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reappear in the offspring at a corresponding age, though sometimes earlier. In many cases this could not be otherwise; thus the inherited peculiarities in the horns of cattle could appear only in the offspring when nearly mature; peculiarities in the silkworm are known to appear at the corresponding caterpillar or cocoon stage. But hereditary diseases and some other facts make me believe that the rule has a wider extension, and that, when there is no apparent reason why a peculiarity should appear at any particular age, yet that it does tend to appear in the offspring at the same period at which it first appeared in the parent. I believe this rule to be of the highest importance in explaining the laws of embryology. These remarks are of course confined to the first appearance of the peculiarity, and not to the primary cause which may have acted on the ovules or on the male element; in nearly the same manner as the increased length of the horns in the offspring from a short-horned cow by a long horned bull, though appearing late in life, is clearly due to the male element .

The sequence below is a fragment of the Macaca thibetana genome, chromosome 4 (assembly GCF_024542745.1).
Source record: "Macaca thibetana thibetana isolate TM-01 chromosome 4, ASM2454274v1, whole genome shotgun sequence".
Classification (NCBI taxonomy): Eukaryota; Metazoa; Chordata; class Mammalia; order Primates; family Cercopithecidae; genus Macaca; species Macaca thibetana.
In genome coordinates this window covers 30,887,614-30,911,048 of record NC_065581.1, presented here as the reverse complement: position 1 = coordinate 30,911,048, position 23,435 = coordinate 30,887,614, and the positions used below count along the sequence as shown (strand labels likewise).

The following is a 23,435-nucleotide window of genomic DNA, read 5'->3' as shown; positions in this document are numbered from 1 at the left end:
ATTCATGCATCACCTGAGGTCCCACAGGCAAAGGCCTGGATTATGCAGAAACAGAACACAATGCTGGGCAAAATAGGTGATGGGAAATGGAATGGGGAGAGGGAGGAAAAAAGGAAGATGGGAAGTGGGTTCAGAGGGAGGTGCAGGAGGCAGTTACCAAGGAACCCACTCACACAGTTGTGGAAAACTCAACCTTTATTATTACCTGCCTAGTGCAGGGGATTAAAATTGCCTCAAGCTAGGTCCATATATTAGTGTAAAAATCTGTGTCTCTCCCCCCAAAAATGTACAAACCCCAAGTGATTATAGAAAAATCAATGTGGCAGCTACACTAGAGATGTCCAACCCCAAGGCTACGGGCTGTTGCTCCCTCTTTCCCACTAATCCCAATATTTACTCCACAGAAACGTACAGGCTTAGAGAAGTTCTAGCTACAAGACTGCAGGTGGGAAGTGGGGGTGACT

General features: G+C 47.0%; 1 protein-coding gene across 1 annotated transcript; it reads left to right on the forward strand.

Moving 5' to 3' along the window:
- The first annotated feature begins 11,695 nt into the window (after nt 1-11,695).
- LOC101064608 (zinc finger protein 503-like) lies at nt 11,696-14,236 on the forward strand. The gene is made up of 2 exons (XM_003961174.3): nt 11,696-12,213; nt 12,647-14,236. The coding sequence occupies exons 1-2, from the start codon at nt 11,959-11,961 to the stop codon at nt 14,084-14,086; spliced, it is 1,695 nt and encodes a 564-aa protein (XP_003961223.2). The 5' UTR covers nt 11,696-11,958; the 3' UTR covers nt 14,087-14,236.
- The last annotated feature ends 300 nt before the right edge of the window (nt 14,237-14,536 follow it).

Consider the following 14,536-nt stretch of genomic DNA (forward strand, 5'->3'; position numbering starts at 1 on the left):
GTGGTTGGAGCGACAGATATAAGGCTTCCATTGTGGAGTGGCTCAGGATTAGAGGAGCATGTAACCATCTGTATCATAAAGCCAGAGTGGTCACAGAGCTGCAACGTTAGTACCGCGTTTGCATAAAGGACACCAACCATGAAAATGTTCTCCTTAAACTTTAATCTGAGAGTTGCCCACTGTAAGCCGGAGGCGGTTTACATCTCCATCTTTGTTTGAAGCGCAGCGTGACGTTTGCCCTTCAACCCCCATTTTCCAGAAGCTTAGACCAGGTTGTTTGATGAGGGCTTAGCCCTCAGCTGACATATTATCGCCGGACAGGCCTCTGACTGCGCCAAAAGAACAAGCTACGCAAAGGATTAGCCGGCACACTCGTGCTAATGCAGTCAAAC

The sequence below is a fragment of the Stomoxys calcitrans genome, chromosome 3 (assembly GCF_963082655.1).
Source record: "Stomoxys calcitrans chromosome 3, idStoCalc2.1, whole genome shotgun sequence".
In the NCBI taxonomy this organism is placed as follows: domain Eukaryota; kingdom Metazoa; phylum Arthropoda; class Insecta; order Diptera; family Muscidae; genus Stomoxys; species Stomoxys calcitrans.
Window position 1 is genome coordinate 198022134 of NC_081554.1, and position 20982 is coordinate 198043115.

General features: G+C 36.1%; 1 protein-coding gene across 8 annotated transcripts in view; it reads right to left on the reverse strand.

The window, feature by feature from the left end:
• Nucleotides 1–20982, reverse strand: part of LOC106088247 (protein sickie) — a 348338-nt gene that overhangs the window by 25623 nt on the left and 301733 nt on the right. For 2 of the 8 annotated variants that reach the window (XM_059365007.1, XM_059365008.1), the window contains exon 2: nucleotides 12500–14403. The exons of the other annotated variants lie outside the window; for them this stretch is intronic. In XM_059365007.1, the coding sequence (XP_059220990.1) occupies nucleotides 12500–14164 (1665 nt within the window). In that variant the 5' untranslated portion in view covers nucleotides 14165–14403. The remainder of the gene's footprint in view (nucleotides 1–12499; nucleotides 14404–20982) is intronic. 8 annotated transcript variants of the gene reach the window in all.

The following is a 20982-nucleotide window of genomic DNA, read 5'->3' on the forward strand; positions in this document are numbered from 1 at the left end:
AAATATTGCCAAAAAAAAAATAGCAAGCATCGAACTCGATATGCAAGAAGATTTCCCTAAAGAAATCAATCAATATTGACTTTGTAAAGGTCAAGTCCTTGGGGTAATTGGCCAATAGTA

Having alluded to the subject of reversion, I may here refer to a statement often made by naturalists— namely, that our domestic varieties, when run wild, gradually but invariably revert in character to their aboriginal stocks. Hence it has been argued that no deductions can be drawn from domestic races to species in a state of nature. I have in vain endeavoured to discover on what decisive facts the above statement has so often and so boldy been made. There would be great difficulty in proving its truth: we may safely conclude that very many of the most strongly marked domestic varieties could not possibly live in a wild state. In many cases we do no know what the aboriginal stock was, and so could not tell whether or not nearly perfect reversion had ensued. It would be necessary, in order to prevent the effects of intercrossing, that only a single variety should have been turned loose in its new home. Nevertheless, as our varieties certainly do occasionally revert in some of their characters to ancestral forms, it seems to me not improbable that if we could succeed in naturalising, or were to cultivate, during many generations, the several races, for instance, of the cabbage, in very poor soil (in which case, however, some effect would have to be attributed to the definite action of the poor soil), that they would, to a large extent, or even wholly, revert to the wild aboriginal stock. Whether or not the experiment would succeed, is not of great importance for our line of argument; for by the experiment itself the conditions of life are changed. If it could be shown that our domestic varieties manifested a strong tendency to reversion,—that is, to lose their acquired characters, whilst kept under the same conditions, and whilst kept in a considerable body, so that free intercrossing might check, by blending together, any slight deviations in their structure, in such case, I grant that we could deduce nothing from domestic varieties in regard to species. But there is not a shadow of evidence in favour of this view: to assert that we could not breed our cart and race-horses, long and short-homed cattle, and poultry of various breeds, and esculent vegetables, for an unlimited number of generations, would be opposed to all experience.